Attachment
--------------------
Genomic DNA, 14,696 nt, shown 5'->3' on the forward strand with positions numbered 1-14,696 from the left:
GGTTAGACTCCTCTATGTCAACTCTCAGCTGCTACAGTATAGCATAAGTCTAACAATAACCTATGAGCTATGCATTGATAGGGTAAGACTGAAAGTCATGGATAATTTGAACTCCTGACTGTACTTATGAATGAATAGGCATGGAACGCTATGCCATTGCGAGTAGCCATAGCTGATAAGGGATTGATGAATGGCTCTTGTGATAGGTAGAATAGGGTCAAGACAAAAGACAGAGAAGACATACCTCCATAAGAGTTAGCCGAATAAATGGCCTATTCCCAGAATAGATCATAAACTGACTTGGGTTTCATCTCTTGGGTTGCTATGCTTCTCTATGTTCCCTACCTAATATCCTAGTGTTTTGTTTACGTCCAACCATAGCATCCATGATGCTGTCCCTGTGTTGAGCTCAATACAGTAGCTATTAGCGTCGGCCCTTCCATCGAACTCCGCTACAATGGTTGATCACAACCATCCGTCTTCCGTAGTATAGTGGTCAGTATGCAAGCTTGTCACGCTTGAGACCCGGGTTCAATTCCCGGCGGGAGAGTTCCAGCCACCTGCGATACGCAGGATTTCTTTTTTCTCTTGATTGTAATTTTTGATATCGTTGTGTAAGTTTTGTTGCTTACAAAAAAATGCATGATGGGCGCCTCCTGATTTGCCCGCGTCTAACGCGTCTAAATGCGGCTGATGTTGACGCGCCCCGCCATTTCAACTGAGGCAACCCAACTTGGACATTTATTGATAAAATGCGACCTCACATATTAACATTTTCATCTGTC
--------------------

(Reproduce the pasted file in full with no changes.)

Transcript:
Genomic DNA, 14,696 nt, shown 5'->3' on the forward strand with positions numbered 1-14,696 from the left:
GGTTAGACTCCTCTATGTCAACTCTCAGCTGCTACAGTATAGCATAAGTCTAACAATAACCTATGAGCTATGCATTGATAGGGTAAGACTGAAAGTCATGGATAATTTGAACTCCTGACTGTACTTATGAATGAATAGGCATGGAACGCTATGCCATTGCGAGTAGCCATAGCTGATAAGGGATTGATGAATGGCTCTTGTGATAGGTAGAATAGGGTCAAGACAAAAGACAGAGAAGACATACCTCCATAAGAGTTAGCCGAATAAATGGCCTATTCCCAGAATAGATCATAAACTGACTTGGGTTTCATCTCTTGGGTTGCTATGCTTCTCTATGTTCCCTACCTAATATCCTAGTGTTTTGTTTACGTCCAACCATAGCATCCATGATGCTGTCCCTGTGTTGAGCTCAATACAGTAGCTATTAGCGTCGGCCCTTCCATCGAACTCCGCTACAATGGTTGATCACAACCATCCGTCTTCCGTAGTATAGTGGTCAGTATGCAAGCTTGTCACGCTTGAGACCCGGGTTCAATTCCCGGCGGGAGAGTTCCAGCCACCTGCGATACGCAGGATTTCTTTTTTCTCTTGATTGTAATTTTTGATATCGTTGTGTAAGTTTTGTTGCTTACAAAAAAATGCATGATGGGCGCCTCCTGATTTGCCCGCGTCTAACGCGTCTAAATGCGGCTGATGTTGACGCGCCCCGCCATTTCAACTGAGGCAACCCAACTTGGACATTTATTGATAAAATGCGACCTCACATATTAACATTTTCATCTGTC